More taste, less salt
We are making our products even more delicious but with less salt.
How much is too much?
Most people agree that salt makes food taste better. It also plays an important role in preserving food. Small amounts of salt (sodium) in the diet are essential, but too much can lead to raised blood pressure. According to the World Health Organization (WHO), more than one in five adults has blood pressure that is too high. This leads to increased risk of heart disease and stroke.
The WHO recommends a daily intake of no more than 5g of salt. But around the world the average person eats 9–12g a day, roughly twice the recommended amount. In Europe and North America, approximately 75% of salt intake comes from processed foods. And in developing countries, much of the salt consumed is added during cooking or at the table.
We support the recommendation of WHO. That’s why our salt reduction position (PDF | 161KB) sets out our pledge that by 2020, 75% of our food will meet salt levels that enable intakes of 5g per day. In 2018, 66% of our Foods portfolio was compliant with the 5g target.
We reduce salt every time one of our existing products is renovated. New products must also meet the target to enable a salt intake of 5g per day. We improve our foods based on scientifically sound benchmarks and reduce salt levels in a number of ways. In 2018, we made good progress in lowering salt across a broad range of products and markets.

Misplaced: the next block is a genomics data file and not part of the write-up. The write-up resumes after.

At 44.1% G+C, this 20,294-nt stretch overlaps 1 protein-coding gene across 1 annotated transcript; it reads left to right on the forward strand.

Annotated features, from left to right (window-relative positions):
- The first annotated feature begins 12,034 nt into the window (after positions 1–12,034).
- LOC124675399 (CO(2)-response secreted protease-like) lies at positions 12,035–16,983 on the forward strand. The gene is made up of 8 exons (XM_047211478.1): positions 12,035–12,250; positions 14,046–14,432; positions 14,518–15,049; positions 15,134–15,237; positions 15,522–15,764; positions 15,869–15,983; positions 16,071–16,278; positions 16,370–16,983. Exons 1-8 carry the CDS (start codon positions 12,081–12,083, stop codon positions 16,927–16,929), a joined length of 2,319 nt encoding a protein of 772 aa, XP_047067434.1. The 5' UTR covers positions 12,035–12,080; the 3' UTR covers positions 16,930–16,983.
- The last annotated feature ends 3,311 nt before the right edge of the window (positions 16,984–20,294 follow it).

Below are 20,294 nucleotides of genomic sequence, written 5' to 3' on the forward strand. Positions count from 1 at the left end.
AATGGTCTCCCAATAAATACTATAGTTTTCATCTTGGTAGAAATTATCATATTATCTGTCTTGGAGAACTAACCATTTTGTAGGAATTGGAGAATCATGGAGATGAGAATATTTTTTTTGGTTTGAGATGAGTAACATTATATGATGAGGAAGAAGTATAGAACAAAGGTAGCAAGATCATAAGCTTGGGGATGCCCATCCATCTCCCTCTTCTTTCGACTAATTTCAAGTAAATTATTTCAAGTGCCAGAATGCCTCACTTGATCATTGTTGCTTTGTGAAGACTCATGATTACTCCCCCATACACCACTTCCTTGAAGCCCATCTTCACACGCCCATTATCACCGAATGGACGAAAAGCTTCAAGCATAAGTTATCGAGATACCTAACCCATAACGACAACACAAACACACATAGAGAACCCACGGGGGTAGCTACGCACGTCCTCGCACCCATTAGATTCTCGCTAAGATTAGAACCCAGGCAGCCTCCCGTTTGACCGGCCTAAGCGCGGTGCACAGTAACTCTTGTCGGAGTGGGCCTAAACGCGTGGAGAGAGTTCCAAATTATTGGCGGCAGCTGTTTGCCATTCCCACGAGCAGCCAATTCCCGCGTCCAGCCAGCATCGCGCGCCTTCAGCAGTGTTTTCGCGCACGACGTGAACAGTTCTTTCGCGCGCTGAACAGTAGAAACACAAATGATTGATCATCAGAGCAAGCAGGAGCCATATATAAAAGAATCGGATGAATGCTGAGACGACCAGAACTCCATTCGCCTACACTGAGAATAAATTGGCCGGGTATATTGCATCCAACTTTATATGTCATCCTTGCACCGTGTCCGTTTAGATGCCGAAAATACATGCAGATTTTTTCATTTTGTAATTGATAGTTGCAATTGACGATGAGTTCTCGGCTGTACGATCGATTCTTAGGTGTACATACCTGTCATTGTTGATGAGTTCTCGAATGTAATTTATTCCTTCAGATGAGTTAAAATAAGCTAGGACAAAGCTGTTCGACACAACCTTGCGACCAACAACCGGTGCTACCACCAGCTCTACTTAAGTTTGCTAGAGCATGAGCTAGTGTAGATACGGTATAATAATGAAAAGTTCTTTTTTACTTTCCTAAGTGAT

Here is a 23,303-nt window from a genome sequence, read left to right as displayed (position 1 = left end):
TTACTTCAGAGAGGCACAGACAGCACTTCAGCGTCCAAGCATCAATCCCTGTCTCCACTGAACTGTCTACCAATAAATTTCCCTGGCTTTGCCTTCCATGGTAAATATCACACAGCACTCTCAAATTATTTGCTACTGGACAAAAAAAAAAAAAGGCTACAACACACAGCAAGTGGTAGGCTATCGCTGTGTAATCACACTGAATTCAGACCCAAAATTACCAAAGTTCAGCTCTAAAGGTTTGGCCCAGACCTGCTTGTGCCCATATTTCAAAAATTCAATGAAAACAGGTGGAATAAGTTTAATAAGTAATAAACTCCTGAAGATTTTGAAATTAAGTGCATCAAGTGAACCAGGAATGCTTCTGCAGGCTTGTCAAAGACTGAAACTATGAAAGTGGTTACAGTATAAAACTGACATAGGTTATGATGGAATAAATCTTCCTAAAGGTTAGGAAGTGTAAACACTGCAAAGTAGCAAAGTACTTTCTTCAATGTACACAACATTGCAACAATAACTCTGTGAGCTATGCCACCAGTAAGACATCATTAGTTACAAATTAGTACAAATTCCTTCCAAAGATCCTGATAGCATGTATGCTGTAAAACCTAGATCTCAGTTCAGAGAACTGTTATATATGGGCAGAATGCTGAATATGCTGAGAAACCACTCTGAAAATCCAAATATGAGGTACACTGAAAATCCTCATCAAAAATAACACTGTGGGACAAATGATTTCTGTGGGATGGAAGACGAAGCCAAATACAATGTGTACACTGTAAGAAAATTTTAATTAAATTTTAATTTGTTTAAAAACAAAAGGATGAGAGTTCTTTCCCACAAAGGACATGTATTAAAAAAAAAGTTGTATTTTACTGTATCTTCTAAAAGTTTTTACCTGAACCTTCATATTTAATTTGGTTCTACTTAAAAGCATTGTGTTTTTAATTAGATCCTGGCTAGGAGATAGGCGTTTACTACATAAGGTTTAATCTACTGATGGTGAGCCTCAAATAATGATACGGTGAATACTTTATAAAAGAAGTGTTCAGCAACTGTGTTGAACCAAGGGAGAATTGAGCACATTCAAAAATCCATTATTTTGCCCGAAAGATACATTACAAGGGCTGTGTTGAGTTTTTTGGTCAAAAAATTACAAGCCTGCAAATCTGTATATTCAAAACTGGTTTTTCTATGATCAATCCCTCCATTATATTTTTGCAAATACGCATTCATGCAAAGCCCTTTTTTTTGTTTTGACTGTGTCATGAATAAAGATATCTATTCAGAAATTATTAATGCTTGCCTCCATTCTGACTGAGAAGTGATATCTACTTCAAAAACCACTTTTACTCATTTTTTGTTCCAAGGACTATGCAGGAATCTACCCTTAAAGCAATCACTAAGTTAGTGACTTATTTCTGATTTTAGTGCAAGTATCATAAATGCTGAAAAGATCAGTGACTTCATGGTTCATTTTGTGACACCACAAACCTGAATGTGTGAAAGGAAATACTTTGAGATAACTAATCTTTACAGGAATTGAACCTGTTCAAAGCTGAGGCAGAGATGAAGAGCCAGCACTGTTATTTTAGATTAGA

Promoting alternatives to salt
We’ve found that cutting salt and replacing it with aromas, spices and herbs can actually enhance the salty taste and flavour, and make products more nutritious. This can be combined with using the natural salt replacer, potassium salt. However, not every country allows the use of potassium salt as an alternative to salt. That is why we advocate for ‘potassium salt’ to lower salt.
Advocating for potassium salt to lower salt
We’ve found that natural alternatives to sodium, like potassium salt (potassium chloride) can help us reduce sodium in our products, while maintaining the delicious taste that people expect.
Potassium occurs naturally in milk, fruit, vegetables and grains, and increased intakes of potassium are encouraged in dietary guidelines. This is reflected in a review we published several years ago which found that replacing sodium with potassium would significantly increase potassium intakes towards recommended daily amounts, without exceeding safety guidelines.
However, not every country allows use of potassium salt in food products as an alternative to salt. We’re calling for the use of potassium chloride to be permitted as salt substitutes in food products globally. And we want to establish ‘potassium salt’ as the accepted name for clean and consumer friendly labelling purposes.
We’ve been involved in advocacy efforts around the world, which have resulted in potassium salt being permitted for use in foods in most countries. We continue our advocacy efforts in Morocco, Argentina, Israel, Norway, the Gulf Cooperation Council (GCC) and the UK. And on labelling, we’re raising awareness in the US, EU and GCC.